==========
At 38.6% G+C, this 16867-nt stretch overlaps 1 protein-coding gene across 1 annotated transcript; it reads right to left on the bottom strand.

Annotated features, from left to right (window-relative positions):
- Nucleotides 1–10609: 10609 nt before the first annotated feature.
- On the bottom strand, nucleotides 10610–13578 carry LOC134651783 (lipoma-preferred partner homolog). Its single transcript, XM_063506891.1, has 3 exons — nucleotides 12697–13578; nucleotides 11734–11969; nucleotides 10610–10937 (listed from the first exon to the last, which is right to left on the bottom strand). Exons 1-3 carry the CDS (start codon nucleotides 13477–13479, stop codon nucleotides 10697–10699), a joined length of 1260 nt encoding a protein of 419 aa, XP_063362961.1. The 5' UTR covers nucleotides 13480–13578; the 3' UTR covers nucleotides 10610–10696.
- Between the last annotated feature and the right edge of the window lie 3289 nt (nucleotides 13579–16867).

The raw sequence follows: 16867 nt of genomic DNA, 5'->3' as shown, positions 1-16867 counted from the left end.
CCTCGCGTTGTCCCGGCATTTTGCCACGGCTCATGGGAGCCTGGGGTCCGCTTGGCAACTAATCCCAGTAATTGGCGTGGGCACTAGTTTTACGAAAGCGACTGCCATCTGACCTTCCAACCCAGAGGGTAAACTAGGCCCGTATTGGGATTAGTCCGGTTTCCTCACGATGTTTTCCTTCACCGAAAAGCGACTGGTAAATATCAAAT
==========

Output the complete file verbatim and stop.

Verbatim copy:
At 38.6% G+C, this 16867-nt stretch overlaps 1 protein-coding gene across 1 annotated transcript; it reads right to left on the bottom strand.

Annotated features, from left to right (window-relative positions):
- Nucleotides 1–10609: 10609 nt before the first annotated feature.
- On the bottom strand, nucleotides 10610–13578 carry LOC134651783 (lipoma-preferred partner homolog). Its single transcript, XM_063506891.1, has 3 exons — nucleotides 12697–13578; nucleotides 11734–11969; nucleotides 10610–10937 (listed from the first exon to the last, which is right to left on the bottom strand). Exons 1-3 carry the CDS (start codon nucleotides 13477–13479, stop codon nucleotides 10697–10699), a joined length of 1260 nt encoding a protein of 419 aa, XP_063362961.1. The 5' UTR covers nucleotides 13480–13578; the 3' UTR covers nucleotides 10610–10696.
- Between the last annotated feature and the right edge of the window lie 3289 nt (nucleotides 13579–16867).

The raw sequence follows: 16867 nt of genomic DNA, 5'->3' as shown, positions 1-16867 counted from the left end.
CCTCGCGTTGTCCCGGCATTTTGCCACGGCTCATGGGAGCCTGGGGTCCGCTTGGCAACTAATCCCAGTAATTGGCGTGGGCACTAGTTTTACGAAAGCGACTGCCATCTGACCTTCCAACCCAGAGGGTAAACTAGGCCCGTATTGGGATTAGTCCGGTTTCCTCACGATGTTTTCCTTCACCGAAAAGCGACTGGTAAATATCAAAT